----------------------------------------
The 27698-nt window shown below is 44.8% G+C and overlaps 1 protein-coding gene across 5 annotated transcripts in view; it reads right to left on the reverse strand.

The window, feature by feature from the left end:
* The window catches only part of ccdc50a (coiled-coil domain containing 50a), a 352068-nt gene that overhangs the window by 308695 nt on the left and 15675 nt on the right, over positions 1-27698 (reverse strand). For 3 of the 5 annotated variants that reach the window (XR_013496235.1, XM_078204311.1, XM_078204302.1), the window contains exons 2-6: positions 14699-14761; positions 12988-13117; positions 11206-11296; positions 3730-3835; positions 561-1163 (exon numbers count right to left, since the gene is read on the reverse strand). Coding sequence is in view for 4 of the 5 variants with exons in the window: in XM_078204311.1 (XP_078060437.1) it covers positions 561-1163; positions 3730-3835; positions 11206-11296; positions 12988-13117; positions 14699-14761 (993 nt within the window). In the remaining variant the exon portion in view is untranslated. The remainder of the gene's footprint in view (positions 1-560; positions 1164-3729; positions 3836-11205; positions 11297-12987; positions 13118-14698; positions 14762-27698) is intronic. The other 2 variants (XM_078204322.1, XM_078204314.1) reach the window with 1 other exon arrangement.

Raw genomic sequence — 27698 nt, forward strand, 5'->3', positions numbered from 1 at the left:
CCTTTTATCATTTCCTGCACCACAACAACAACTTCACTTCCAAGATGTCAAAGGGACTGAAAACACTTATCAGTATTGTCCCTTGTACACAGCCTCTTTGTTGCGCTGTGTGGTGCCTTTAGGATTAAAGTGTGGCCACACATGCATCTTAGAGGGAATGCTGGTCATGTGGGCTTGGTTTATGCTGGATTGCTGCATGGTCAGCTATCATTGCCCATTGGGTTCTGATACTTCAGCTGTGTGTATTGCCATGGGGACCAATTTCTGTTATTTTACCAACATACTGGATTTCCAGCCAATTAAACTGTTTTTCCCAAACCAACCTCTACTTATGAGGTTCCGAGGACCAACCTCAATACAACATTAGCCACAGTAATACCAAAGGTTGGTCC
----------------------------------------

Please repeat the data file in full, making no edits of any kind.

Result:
The 27698-nt window shown below is 44.8% G+C and overlaps 1 protein-coding gene across 5 annotated transcripts in view; it reads right to left on the reverse strand.

The window, feature by feature from the left end:
* The window catches only part of ccdc50a (coiled-coil domain containing 50a), a 352068-nt gene that overhangs the window by 308695 nt on the left and 15675 nt on the right, over positions 1-27698 (reverse strand). For 3 of the 5 annotated variants that reach the window (XR_013496235.1, XM_078204311.1, XM_078204302.1), the window contains exons 2-6: positions 14699-14761; positions 12988-13117; positions 11206-11296; positions 3730-3835; positions 561-1163 (exon numbers count right to left, since the gene is read on the reverse strand). Coding sequence is in view for 4 of the 5 variants with exons in the window: in XM_078204311.1 (XP_078060437.1) it covers positions 561-1163; positions 3730-3835; positions 11206-11296; positions 12988-13117; positions 14699-14761 (993 nt within the window). In the remaining variant the exon portion in view is untranslated. The remainder of the gene's footprint in view (positions 1-560; positions 1164-3729; positions 3836-11205; positions 11297-12987; positions 13118-14698; positions 14762-27698) is intronic. The other 2 variants (XM_078204322.1, XM_078204314.1) reach the window with 1 other exon arrangement.

Raw genomic sequence — 27698 nt, forward strand, 5'->3', positions numbered from 1 at the left:
CCTTTTATCATTTCCTGCACCACAACAACAACTTCACTTCCAAGATGTCAAAGGGACTGAAAACACTTATCAGTATTGTCCCTTGTACACAGCCTCTTTGTTGCGCTGTGTGGTGCCTTTAGGATTAAAGTGTGGCCACACATGCATCTTAGAGGGAATGCTGGTCATGTGGGCTTGGTTTATGCTGGATTGCTGCATGGTCAGCTATCATTGCCCATTGGGTTCTGATACTTCAGCTGTGTGTATTGCCATGGGGACCAATTTCTGTTATTTTACCAACATACTGGATTTCCAGCCAATTAAACTGTTTTTCCCAAACCAACCTCTACTTATGAGGTTCCGAGGACCAACCTCAATACAACATTAGCCACAGTAATACCAAAGGTTGGTCC